One of the city's two 24-hour horror movie marathons, this is the Music Box's answer to The Massacre (see below). There is a rivalry here for sure, but die-hards don't have to choose with the events on different dates. The lineup isn't final yet, but includes some rarely screened items, including the silent Swedish classic The Phantom Carriage; The Borrower (from Henry: Portrait of a Serial Killer director, John McNaughton, who will appear live); the lurid '80s slasher film Nightmare; grindhouse favorite Don't Look in the Basement; and a killer baboon obscurity called Shakma. (Gotta love a killer baboon movie!) Takashi Miike's unforgettable slow-build shocker, Audition, also plays; while fans of classic fare have Boris Karloff in The Man They Could Not Hang and Hammer's Curse of the Werewolf to look forward to; and splatter comedy fans can anticipate Dead Snow 2: Red vs. Dead. Oddities from found footage archivists Everything Is Terrible and a VHS cover art exhibit are some of the garnishes.

Blvd. of the Dead
Sunday, Oct. 12, 3:00 PM. Hollywood Blvd. (Woodridge).

Woodridge may be too far for most Chicagoans, but some area zombie fanatics are sure to make the drive for this triple bill of the original Night of the Living Dead, Dawn of the Dead and the season premiere of TV's The Walking Dead. Zombie make-up makeovers and other attractions add to the flesh-eating fun. Separate admission for each of the Romero classics gets you free admission to the big screen showing of The Walking Dead. The popular cinema, bar and eatery has a few other fright flicks on their schedule as well.

Silent Horror Film Festival
Oct. 12-14. Portage Theater.

The Silent Film Society of Chicago presents three eerie silent films over three days, with live organ accompaniment by Jay Warren. That's especially appropriate for The Phantom of the Opera (Sunday, Oct. 12, 3:00 PM), with Lon Chaney at the keyboard onscreen. Lesser known (but a better film), The Hands of Orlac (Monday, Oct. 13, 8:00 PM) has had its tale of transplant terror remade or ripped off countless times. Chaney returns in the rarely shown The Monster (Tuesday, Oct. 14, 8:00 PM), and attendees can participate in a mad scientist costume contest for that finale.

The Massacre
Saturday & Sunday, Oct. 18-19. Portage Theater.

Before the Music Box of Horrors, there was the Music Box Massacre. When event organizers Terror in the Aisles went their own way, they took the moniker with them. With the closing of the Patio Theatre, The Massacre moves back to the Portage. The impressive schedule includes Vincent Price in Roger Corman's The Haunted Palace, Peter Bogdanovich's debut Targets (with Boris Karloff's last great role), Tod Browning's twisted silent classic The Unknown (with Lon Chaney), seminal '70s shocker Black Christmas, the late Hammer vampire entry Twins of Evil, George Romero's Day of the Dead, DIY monster flick Deadly Spawn, Italian horror god Dario Argento's Tenebrae, the gory and hilarious Cemetery Man, Tobe Hooper's Eaten Alive, and the original The Town that Dreaded Sundown. Guests are Deadly Spawn director Doug McKeown and colorful hack filmmaker Jim Wynorski, whose Chopping Mall (supposedly one of his more watchable efforts) is also showing. Also featured are 17 short films or videos, vintage trailers, live music from the Marshmallow Ghosts, and free haunted ghost bus rides.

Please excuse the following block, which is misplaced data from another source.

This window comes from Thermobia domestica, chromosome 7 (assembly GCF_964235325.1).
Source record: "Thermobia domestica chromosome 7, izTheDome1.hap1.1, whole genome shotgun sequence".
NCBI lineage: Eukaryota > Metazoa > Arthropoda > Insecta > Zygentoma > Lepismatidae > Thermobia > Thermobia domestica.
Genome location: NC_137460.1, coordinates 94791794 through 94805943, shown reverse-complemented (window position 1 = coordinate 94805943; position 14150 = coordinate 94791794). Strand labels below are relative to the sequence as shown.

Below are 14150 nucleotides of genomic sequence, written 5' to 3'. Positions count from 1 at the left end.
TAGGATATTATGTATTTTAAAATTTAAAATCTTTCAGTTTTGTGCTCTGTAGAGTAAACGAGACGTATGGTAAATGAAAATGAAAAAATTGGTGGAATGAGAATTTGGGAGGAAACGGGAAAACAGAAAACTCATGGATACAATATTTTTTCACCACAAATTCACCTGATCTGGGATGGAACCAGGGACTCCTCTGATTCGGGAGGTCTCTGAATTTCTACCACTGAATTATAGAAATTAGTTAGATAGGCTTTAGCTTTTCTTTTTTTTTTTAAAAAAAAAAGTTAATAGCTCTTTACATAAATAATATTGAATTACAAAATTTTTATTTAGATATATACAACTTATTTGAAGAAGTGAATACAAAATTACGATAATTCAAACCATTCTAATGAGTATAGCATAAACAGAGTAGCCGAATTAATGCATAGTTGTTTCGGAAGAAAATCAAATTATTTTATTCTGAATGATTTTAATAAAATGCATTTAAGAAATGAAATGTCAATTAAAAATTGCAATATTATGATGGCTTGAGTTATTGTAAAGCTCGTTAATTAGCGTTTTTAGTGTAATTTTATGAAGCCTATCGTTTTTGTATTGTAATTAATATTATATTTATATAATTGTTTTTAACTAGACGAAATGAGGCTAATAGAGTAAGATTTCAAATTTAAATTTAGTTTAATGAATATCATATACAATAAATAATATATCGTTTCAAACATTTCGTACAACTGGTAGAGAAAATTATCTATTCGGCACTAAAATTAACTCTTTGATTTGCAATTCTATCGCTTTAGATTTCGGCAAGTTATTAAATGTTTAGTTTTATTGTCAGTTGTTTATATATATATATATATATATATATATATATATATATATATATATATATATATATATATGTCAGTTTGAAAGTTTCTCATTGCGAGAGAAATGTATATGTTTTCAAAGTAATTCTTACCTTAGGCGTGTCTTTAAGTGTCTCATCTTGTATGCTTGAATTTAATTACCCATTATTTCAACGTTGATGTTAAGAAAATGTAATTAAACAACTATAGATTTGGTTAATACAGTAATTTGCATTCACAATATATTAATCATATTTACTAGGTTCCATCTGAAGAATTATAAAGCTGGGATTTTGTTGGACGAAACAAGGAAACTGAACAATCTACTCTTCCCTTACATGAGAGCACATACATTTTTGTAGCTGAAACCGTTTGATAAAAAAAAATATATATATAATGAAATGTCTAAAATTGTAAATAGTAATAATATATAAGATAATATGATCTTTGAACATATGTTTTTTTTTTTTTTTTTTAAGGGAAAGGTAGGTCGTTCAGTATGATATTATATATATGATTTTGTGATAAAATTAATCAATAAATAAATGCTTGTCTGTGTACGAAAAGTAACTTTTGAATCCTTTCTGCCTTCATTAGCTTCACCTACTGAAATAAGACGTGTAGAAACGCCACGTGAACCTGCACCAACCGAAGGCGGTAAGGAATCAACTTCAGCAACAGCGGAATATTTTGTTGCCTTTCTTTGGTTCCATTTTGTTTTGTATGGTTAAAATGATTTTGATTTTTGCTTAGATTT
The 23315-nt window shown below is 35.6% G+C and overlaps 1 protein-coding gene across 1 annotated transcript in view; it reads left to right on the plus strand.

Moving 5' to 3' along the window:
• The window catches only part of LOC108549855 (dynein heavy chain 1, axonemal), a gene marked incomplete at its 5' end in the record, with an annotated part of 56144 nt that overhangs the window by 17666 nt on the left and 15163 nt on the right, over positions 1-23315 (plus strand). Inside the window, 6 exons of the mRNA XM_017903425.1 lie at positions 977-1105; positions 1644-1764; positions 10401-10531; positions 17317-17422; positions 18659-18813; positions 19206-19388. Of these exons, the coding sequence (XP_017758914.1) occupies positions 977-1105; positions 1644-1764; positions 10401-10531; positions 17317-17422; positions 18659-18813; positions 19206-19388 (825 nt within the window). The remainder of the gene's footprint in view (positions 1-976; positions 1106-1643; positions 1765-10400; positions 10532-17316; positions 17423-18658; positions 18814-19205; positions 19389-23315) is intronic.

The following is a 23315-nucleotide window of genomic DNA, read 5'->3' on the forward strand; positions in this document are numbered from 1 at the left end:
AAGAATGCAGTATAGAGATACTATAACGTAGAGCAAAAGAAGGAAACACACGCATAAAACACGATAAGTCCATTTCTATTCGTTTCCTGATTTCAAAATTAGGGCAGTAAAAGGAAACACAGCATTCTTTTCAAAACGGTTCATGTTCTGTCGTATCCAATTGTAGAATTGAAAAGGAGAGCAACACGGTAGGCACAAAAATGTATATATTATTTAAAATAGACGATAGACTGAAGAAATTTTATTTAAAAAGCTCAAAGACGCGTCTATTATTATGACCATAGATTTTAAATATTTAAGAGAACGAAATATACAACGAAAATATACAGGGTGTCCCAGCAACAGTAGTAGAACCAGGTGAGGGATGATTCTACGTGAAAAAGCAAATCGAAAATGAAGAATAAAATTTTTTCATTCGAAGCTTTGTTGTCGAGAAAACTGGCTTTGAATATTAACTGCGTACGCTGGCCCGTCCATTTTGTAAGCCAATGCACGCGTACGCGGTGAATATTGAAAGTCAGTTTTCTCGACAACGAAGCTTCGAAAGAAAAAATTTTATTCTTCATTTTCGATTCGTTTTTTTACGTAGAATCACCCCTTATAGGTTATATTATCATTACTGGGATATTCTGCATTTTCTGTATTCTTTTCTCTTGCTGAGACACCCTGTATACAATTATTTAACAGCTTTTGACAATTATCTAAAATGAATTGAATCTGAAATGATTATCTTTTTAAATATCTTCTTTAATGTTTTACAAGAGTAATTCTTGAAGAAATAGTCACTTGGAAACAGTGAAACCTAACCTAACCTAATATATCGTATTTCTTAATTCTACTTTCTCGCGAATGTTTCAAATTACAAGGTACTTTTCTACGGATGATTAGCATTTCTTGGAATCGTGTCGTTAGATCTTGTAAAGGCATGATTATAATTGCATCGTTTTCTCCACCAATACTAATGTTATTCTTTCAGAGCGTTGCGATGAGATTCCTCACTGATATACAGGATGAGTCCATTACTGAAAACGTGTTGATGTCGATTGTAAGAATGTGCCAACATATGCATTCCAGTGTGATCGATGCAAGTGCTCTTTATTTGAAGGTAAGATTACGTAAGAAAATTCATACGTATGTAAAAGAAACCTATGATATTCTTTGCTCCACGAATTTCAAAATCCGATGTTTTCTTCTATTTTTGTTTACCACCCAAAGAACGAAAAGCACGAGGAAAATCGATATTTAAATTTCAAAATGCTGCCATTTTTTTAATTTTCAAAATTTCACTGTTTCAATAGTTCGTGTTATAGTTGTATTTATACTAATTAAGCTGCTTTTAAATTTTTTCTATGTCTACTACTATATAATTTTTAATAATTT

Ben Wheatley & Kill List at Horror of Humanities 2
Wednesday, Oct. 29, 6:00 PM. DePaul Humanities Center.

The Center's Halloween event features a screening of the recent rough and stylish British horror/crime hybrid, Kill List, plus a Q&A session with writer-director Ben Wheatley. Before the movie, you can also take in an interactive, avant-garde haunted house exhibit.

Fatal Frame: Avant-Garde Horror on 16mm
Thursday, Oct. 30, 7:00 PM. Co-Prosperity Sphere.

Southside Projections teams up with the Chicago Cinema Society and Co-Prosperity Sphere to present a program of experimental film works with a spooky or strange edge. Acclaimed artists like Peggy Ahwesh and Maya Deren are represented in a group of five films that spans from the silent era to 1998. More details here.

"Son of Frankenstein" re-release poster.
Son of Frankenstein 75th Anniversary Screening
Thursday, Oct. 30, 7:30 PM. Pickwick Theatre (Park Ridge).

The third of Universal's classic Frankenstein films was also the last to feature Boris Karloff as the monster. This Park Ridge Classic Film series event includes an appearance by Donnie Dunagan, who as a child actor played the son of the son (Basil Rathbone) of the original Dr. Frankenstein. A costume contest for kids and pre-film music from busy organist Jay Warren round out the night's entertainment.

Also in October: look for midnight showings of Dead Snow 2, The Rocky Horror Picture Show, and possibly more horror fare at the Music Box; WGN radio's Nick Digilio presents The Cabin in the Woods (Oct. 7 at the Rosemont 18, formerly Muvico); and several horror films are being released nationwide, including the just-opened Annabelle, Dracula Untold, The Town That Dreaded Sundown (remake), Ouija, and Horns.

(One caveat on events at the Portage Theater: presentation quality and projection capabilities have been an issue there for a while, but there are signs of a new direction. My suggestion is to take in the Victoria Price event—a freebie—and make up your mind on future attendance afterward.)